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I'M READY TO GO TO MY FOREVER HOME...WHAT NOW??
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So, you have picked out the perfect puppy to join your family...
PLEASE don't race to Petsmart and buy everything you see!

You will leave our home with the following:

Folder with,
    AKC Registration Form
    Contract of Sale
    Contact information
    Copies of Mom and Dad's Pedigrees
    Veterinary Record, including 1st vaccinations
    AKC Pet Healthcare Plan

Toy and cloth that have the "smell of mommy" to help with the sadness of being away from the litter.

Small bag of food, 
Texas puppies (Authority; Grain-Free, small breed puppy), 
Arizona puppies (Nature's Recipe-puppy, lamb meal and rice)
    Our puppies have been eating solid food three to four times daily when they leave us. They have all or close to all of their teeth.

Something to chew...nylabone, chew hoof, other approved item. We strongly recommend these items, and we follow a strict NO RAWHIDE rule; our first puppy was lost to rawhide injestion, swelling, and bowel obstruction. Please-never, ever give any rawhide product to one of our babies.

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WHAT TO GET BEFORE YOU TAKE THE BABY HOME...

Food and water dishes-we recommend separate dishes; puppies love to "play" with their food, and when in an attached dish-this becomes a nasty MUSH!

Soft, small, snuggly, INEXPENSIVE bed. The baby will want to feel comforted, but will also most likely chew up their first, and possibly second, bed. 

Harness and leash. We recommend the stretchy mesh type harness. Collars are able to snag on tree roots, furniture, and other animals' feet during play. The collars stay on and cause the Havanese hair to mat underneath, while the harnesses only go on when going out, so they don't cause matting.

Big bag of food. We feed dry food only. Giving dogs table scraps is not only very disruptive to their digestive systems but also creates beggars. If you do not give them human food life will be much happier for you and the puppy.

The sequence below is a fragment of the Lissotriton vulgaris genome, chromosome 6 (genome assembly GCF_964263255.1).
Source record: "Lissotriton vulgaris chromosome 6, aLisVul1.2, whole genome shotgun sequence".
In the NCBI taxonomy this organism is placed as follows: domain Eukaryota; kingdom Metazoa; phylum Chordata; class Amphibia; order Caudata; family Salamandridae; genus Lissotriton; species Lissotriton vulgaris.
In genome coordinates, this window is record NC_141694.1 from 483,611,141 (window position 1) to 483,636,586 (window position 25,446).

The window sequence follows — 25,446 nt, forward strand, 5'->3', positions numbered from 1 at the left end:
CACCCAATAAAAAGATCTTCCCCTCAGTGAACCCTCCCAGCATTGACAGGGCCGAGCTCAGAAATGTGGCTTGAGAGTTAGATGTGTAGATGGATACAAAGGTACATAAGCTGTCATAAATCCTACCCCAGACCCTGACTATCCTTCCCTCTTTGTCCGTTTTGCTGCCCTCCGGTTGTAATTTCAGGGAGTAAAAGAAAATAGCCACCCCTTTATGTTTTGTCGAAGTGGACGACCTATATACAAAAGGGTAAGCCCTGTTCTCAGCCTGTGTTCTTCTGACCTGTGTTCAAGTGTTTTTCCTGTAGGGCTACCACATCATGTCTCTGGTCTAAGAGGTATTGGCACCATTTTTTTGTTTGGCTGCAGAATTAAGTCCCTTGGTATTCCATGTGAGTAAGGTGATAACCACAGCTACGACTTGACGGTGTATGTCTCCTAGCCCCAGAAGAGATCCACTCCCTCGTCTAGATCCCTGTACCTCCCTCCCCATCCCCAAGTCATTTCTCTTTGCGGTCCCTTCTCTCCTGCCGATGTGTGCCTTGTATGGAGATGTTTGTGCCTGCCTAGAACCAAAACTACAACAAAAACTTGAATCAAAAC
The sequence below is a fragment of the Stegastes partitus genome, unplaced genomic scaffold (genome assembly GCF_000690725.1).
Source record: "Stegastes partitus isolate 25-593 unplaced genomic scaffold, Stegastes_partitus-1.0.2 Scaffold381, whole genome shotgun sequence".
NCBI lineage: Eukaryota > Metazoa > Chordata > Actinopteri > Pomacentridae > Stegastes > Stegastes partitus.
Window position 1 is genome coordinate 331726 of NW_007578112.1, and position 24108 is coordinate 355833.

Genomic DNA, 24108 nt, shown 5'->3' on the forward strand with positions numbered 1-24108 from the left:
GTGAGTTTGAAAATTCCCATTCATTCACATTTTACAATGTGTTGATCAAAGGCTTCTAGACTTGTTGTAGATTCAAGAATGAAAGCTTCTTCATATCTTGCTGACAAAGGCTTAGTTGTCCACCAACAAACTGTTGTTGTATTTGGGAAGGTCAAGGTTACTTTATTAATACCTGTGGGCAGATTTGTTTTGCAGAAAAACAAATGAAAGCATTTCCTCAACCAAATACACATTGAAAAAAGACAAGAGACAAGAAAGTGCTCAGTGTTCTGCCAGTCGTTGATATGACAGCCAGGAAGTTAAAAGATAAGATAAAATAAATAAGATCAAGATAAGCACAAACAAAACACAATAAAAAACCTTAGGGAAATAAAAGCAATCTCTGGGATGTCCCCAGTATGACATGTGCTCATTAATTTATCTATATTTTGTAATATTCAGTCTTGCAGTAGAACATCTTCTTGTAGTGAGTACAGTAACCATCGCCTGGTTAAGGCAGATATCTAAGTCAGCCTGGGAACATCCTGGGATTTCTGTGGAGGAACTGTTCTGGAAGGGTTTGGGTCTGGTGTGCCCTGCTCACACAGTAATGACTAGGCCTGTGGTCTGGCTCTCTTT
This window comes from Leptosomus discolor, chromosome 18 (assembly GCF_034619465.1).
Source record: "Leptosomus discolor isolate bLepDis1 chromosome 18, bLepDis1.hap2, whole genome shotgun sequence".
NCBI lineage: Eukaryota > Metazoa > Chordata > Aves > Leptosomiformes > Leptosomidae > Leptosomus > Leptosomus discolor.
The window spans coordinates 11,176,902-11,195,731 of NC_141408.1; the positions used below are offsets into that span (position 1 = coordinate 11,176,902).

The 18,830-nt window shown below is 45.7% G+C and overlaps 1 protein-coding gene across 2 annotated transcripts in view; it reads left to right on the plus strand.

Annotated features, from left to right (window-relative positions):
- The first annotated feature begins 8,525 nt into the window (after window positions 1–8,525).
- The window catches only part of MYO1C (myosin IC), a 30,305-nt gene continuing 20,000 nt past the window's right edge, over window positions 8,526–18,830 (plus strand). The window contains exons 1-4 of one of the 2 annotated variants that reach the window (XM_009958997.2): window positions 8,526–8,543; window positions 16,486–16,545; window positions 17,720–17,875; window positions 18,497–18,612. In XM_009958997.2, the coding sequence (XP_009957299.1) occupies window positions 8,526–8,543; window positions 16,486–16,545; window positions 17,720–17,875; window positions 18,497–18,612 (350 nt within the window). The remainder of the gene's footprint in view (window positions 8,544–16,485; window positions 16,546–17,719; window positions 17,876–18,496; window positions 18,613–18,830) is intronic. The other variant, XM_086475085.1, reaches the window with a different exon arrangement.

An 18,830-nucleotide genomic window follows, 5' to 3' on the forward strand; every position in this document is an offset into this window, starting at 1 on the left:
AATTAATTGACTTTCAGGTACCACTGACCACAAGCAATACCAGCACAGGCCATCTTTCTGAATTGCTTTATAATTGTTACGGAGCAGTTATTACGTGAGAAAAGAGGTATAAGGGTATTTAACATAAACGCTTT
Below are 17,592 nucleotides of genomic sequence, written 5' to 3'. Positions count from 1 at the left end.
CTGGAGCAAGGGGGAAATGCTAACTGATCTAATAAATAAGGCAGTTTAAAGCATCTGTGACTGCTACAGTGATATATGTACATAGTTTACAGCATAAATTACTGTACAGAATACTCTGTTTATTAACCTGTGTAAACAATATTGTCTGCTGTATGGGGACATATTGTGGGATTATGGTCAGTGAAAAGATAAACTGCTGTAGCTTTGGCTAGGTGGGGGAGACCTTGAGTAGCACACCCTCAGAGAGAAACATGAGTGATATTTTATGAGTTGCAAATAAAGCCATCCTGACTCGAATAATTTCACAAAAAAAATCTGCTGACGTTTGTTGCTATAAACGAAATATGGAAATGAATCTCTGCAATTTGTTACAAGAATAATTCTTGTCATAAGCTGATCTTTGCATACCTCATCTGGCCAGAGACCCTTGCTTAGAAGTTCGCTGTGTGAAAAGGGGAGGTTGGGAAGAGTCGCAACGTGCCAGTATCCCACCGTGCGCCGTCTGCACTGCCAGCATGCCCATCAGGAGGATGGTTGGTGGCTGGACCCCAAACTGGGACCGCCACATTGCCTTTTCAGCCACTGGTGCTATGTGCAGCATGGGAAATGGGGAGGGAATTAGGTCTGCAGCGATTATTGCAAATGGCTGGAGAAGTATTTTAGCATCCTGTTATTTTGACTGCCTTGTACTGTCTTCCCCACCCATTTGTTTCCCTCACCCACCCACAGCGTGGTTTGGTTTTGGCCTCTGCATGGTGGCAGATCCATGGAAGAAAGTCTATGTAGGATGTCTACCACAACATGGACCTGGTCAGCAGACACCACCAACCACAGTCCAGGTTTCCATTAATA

Approved chew toys. Please stick to nyla-bone, chew hooves, or kong/rubber type things. Stuffing-free toys are best since Havs consider stuffed toys as a challenge. They will un-stuff, consume, and poo stuffing in no time! Ours really like the "crinkly" plastic inside the flat fabric critters. The ropes can be fun but the strings that can be swallowed are dangerous, so I suggest you avoid them. We have braided felt strips and those work great as a tug toy and a great replacement for the Havanese love of "Dad's used socks" (gross! blech!!).

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OTHER INFORMATION AND SUGGESTIONS

​The puppies will have their first set of vaccinations when they leave us. They will need two more sets before they're safe from deadly things like Parvo Virus. Please do not allow the baby to come into contact with possibly contaminated areas, especially ground, where other animals may have deposited "cooties". When you go to the vet, hold the baby in your arms, and no matter how much other folks would love to-don't allow him to be touched or held by anyone other than the vet.

Heartworms and fleas are easily prevented with a monthly chewable medication. Our puppies have never had worming (typical with other breeders), because as our vet says, "our kennel (AKA, living room!) is clean"!! In other words, our babies don't get worms!

A professional groomer will know to remove the hair from inside the ear canals. We recommend keeping the puppy in a "puppy cut". If you take him to the groomer each quarter, that should be good for maintenance. Buy a "pin" type brush so you can keep mats to a minimum with twice-weekly brushing. Nail clippers are also handy just in case you need to trim more frequently than quarterly.